"The last time we had a draft like this — say 2012," Pronman said. "I think many scouts had Alex Galchenyuk, Filip Forsberg, Ryan Murray, Griffin Reinhart, Morgan Rielly … it all depended on which teams were picking where. I think this is another one of those years.
 
"I do think Hischier and Patrick are the likely No. 1 and 2, but if somebody else snuck into there, I wouldn't really be surprised."
 
There also doesn't appear much separation between Patrick and Hischier themselves. Hischier has been trending up, while questions remain about Patrick's durability.
 
While both the Devils and Flyers have publicly downplayed injury concerns about Patrick, we don't know what goes on behind closed doors. If New Jersey decides to draft Hischier with No. 1, I could see a scenario in which the Flyers opt to go another route than Patrick.
 
In early May, Hextall said with "any young player who has had injuries, you do background checks." What if the Flyers find something in those background checks they don't like?
 
Therefore, I don't think we're overthinking it too much to take a look at other top prospects in this class, such as Windsor center Gabriel Vilardi, Portland center Cody Glass or Owen Sound center Nick Suzuki. Because I do think there is a legitimate possibility the No. 2 pick could be someone other than Nolan Patrick or Nico Hischier.

Hall
The Flyers, in an overly advantageous position, should not get cute here. 

Depth at center is so vital to any organization. The Flyers have been lacking just that and it has shown the past three seasons.

With this draft, a high-end center is falling into their lap at the No. 2 pick. From all indications, Patrick and Hischier are at the head of the class.

Sure, the Flyers should do their homework, and they will. They'll be thorough in their scouting and preparation leading up to June 23.

To me, though, this is pretty simple. The Flyers' decision will essentially be made by the Devils' choice at No. 1 — and that's the odd convenience of the second overall selection.

Unless Hischier goes to New Jersey and alarms sound on Patrick's health, the Flyers need to make the obvious call and add one of these two centers.

Paone
Let's break this question down into simplest terms.

Could the Flyers take someone other than Patrick or Hischier at No. 2 come June 23 in Chicago? Of course, they could.

As Tom mentioned above, Vilardi, Glass and Suzuki are all up there at the head of this class with the projected top two, though seen by many as a slight level down from Patrick and Hischier.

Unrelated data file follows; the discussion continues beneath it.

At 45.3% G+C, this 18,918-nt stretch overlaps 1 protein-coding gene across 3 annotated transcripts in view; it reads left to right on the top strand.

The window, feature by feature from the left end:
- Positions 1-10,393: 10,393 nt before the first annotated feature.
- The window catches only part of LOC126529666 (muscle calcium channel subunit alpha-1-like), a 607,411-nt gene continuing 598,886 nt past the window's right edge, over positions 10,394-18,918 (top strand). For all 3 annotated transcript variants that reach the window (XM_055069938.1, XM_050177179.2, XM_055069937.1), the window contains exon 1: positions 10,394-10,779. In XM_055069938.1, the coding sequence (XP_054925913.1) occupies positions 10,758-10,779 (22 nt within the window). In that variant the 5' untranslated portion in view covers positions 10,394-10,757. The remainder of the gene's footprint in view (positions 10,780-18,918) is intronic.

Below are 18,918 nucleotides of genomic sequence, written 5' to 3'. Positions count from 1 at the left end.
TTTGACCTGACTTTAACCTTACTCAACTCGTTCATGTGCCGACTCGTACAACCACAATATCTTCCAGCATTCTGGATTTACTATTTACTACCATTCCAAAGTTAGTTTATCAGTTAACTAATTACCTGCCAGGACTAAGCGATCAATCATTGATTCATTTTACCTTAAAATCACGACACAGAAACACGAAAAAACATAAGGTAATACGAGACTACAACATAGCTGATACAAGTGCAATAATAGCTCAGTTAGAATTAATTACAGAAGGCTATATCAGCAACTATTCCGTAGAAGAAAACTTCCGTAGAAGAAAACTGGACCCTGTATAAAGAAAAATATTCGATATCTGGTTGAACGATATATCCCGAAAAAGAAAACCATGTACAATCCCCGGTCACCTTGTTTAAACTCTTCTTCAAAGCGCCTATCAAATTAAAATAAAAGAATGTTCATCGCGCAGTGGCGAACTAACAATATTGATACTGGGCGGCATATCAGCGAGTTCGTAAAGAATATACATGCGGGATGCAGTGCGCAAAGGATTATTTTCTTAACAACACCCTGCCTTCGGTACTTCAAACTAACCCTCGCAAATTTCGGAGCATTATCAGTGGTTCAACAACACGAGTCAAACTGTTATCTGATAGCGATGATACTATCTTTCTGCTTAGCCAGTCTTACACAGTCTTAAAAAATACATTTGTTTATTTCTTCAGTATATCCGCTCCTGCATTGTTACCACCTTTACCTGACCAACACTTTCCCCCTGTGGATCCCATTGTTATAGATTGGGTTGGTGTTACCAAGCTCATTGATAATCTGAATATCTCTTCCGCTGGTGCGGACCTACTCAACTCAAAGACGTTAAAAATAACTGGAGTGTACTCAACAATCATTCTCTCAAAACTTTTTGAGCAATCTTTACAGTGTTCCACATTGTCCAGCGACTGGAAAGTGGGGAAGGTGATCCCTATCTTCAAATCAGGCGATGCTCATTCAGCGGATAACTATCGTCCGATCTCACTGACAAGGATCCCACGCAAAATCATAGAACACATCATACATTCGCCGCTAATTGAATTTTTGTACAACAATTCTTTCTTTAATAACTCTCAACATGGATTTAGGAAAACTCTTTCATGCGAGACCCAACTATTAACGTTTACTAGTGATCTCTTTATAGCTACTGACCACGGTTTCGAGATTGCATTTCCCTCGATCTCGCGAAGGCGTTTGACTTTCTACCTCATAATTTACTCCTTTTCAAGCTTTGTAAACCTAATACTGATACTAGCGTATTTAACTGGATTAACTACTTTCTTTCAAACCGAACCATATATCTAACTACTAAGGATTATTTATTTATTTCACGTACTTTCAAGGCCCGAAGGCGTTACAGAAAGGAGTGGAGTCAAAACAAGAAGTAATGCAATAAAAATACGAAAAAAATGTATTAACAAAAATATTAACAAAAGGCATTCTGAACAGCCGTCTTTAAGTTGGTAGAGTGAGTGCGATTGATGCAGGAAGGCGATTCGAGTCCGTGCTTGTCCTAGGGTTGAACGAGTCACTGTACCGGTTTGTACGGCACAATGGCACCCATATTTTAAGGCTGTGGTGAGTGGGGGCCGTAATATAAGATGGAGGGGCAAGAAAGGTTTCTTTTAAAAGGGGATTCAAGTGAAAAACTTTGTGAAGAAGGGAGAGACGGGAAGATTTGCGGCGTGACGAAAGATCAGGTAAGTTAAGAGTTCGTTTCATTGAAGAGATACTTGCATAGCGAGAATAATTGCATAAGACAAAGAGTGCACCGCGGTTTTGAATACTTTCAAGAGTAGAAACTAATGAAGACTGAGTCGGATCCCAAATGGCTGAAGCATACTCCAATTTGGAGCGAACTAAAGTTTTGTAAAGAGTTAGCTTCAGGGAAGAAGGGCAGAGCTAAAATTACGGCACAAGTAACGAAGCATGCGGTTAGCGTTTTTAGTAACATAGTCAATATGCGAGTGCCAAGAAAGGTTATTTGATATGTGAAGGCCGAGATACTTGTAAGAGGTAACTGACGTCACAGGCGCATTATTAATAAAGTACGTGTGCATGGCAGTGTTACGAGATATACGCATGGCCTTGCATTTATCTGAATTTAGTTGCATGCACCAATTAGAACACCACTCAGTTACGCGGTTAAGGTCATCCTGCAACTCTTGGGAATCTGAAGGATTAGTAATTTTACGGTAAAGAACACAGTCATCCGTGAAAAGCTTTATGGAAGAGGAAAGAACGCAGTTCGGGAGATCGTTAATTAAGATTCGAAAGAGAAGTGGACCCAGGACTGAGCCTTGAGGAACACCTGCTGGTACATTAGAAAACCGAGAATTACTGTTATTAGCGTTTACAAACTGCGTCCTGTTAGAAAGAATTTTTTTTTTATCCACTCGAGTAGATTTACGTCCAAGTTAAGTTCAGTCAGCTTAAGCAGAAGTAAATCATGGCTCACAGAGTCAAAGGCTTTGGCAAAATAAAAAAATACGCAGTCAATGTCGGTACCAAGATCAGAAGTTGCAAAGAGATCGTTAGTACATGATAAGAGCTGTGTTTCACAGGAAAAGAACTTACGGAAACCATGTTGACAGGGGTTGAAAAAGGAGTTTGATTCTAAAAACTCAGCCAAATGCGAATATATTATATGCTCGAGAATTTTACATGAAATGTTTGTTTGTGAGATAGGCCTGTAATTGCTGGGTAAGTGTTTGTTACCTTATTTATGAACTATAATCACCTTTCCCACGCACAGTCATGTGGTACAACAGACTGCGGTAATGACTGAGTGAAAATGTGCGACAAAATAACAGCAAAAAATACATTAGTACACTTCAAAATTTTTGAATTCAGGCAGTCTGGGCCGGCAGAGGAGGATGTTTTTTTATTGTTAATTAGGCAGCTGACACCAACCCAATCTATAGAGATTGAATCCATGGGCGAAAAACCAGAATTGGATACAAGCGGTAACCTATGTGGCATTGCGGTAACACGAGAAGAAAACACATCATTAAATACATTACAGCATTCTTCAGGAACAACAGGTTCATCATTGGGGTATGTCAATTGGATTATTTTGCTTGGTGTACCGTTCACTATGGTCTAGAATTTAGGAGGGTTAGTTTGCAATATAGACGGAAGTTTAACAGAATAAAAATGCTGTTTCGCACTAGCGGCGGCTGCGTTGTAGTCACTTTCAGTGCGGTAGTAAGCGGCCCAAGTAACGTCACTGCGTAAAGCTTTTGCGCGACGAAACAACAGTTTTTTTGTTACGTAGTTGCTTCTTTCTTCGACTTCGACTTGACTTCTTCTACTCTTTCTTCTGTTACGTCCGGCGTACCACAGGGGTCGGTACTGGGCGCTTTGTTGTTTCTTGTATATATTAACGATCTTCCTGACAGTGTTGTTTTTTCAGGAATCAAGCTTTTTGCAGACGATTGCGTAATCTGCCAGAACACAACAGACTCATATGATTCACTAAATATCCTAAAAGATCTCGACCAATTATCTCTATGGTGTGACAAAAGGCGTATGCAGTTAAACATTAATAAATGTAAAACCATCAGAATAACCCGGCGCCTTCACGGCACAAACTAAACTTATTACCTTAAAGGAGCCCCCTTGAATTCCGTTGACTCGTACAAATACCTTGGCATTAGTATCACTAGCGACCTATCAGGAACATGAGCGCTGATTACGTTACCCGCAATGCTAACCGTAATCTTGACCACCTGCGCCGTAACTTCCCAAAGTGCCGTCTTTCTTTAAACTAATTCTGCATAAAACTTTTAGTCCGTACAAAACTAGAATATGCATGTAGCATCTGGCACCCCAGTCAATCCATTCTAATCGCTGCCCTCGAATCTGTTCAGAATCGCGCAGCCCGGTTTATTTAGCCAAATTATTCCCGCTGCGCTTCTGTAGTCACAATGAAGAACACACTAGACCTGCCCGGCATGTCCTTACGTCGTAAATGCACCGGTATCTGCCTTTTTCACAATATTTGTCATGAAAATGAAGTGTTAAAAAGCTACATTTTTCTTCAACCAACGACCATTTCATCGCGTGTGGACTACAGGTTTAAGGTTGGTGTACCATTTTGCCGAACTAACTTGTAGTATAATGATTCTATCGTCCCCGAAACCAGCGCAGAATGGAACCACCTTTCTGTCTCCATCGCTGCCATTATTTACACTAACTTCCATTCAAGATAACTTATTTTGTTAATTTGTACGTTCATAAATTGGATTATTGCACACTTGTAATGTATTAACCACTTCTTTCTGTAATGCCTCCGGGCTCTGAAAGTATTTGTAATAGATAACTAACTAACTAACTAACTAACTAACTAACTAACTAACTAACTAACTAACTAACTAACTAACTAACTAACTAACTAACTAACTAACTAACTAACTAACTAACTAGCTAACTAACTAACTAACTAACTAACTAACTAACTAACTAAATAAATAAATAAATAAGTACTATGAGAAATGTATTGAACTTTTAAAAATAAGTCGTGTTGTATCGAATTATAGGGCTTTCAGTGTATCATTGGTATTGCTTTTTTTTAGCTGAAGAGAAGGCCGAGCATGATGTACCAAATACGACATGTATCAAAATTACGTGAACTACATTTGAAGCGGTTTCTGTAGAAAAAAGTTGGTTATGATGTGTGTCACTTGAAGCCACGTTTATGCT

A lot of times, decisions like these come down to team preference of a certain player. But don't expect Hextall to make that preference known until he steps to the podium to announce the Flyers' pick on draft night.

But could and should are two very different questions.

Should the Flyers take someone other than Patrick or Hischier at No. 2?

Nope.

Let's be honest, the Flyers fell backward into this No. 2 pick. And with that, they have the chance to select a potential stalwart forward with a strong knack for putting the puck in the net, which both Patrick and Hischier possess. And each should be able to show that off in the NHL sooner rather than later. Remember this: The Flyers' "Big 4" of Wayne Simmonds, Brayden Schenn, Jakub Voracek and Claude Giroux scored 90 of the Flyers' 212 goals last season. That accounts for 42.5 percent. Immediate scoring help is needed and both Patrick and Hischier should have the ability to bring that to the table.

Yes, the questions about Patrick's durability are legitimate. And yes, Hischier is trending even further upward.

But, to me, this goes back again to simplest terms.

The Flyers should pick whomever New Jersey doesn't out of Patrick and Hischier.

Top NHL draft prospects Nolan Patrick, Nico Hischier get CHL awards

Top NHL draft prospects Nolan Patrick, Nico Hischier get CHL awards

Brandon center Nolan Patrick and Halifax center Nico Hischier, the projected top two picks in the 2017 NHL draft, on Saturday afternoon added some CHL hardware to their trophy case.

Patrick won the Sherwin-Williams Top Prospect Award, beating out Hischier and Windsor's Gabriel Vilardi, while Hischier edged Swift Current's Aleksi Heponiemi and Guelph's Ryan Merkley for the CCM Rookie of the Year Award.

Injuries forced Patrick to play just 33 games this season, but he still produced at a point-per-game pace for Brandon. He finished with 46 points (20 goals, 26 assists).

Hischier scored 38 goals and 86 points in 57 games with the Mooseheads, his first season in the QMJHL after coming over from Switzerland.

The Flyers have the No. 2 overall pick. If the draft goes as projected, the Flyers will come away with either Patrick or Hischier, whoever the New Jersey Devils do not pick.

The 2017 NHL draft is June 23-24 in Chicago.

Missing history
Flyers prospect Carter Hart had a chance to become the first goalie in CHL history to win the Vaughn CHL Goaltender of the Year Award twice, but this year's award went elsewhere.

Owen Sound goalie Michael McNiven on Saturday afternoon took home the 2016-17 CHL Goaltender of the Year Award. McNiven was 41-9-4 for the Attack this season. He posted a 2.30 goals-against average and .915 save percentage with six shutouts.

McNiven led the Ontario Hockey League in save percentage, and his six shutouts were tied with Windsor's Michael DiPietro for the league lead. His 41 wins were tops in the OHL.

Hart, 18, posted a 32-11-6 record in 54 games with the Everett Silvertips in 2016-17. His 1.99 goals-against average, .927 save percentage and nine shutouts were all ranked No. 1 in the WHL.

Despite missing out on the CHL Goaltender of the Year Award this year, Hart previously did win the Del Wilson Memorial Trophy as the WHL's Goaltender of the Year for the second straight season. He was twice named the Vaughn CHL Goaltender of the Week and had a shutout streak of 193 minutes and 48 seconds during the regular season.

Hart was one of three second-round picks by the Flyers in the 2016 NHL draft.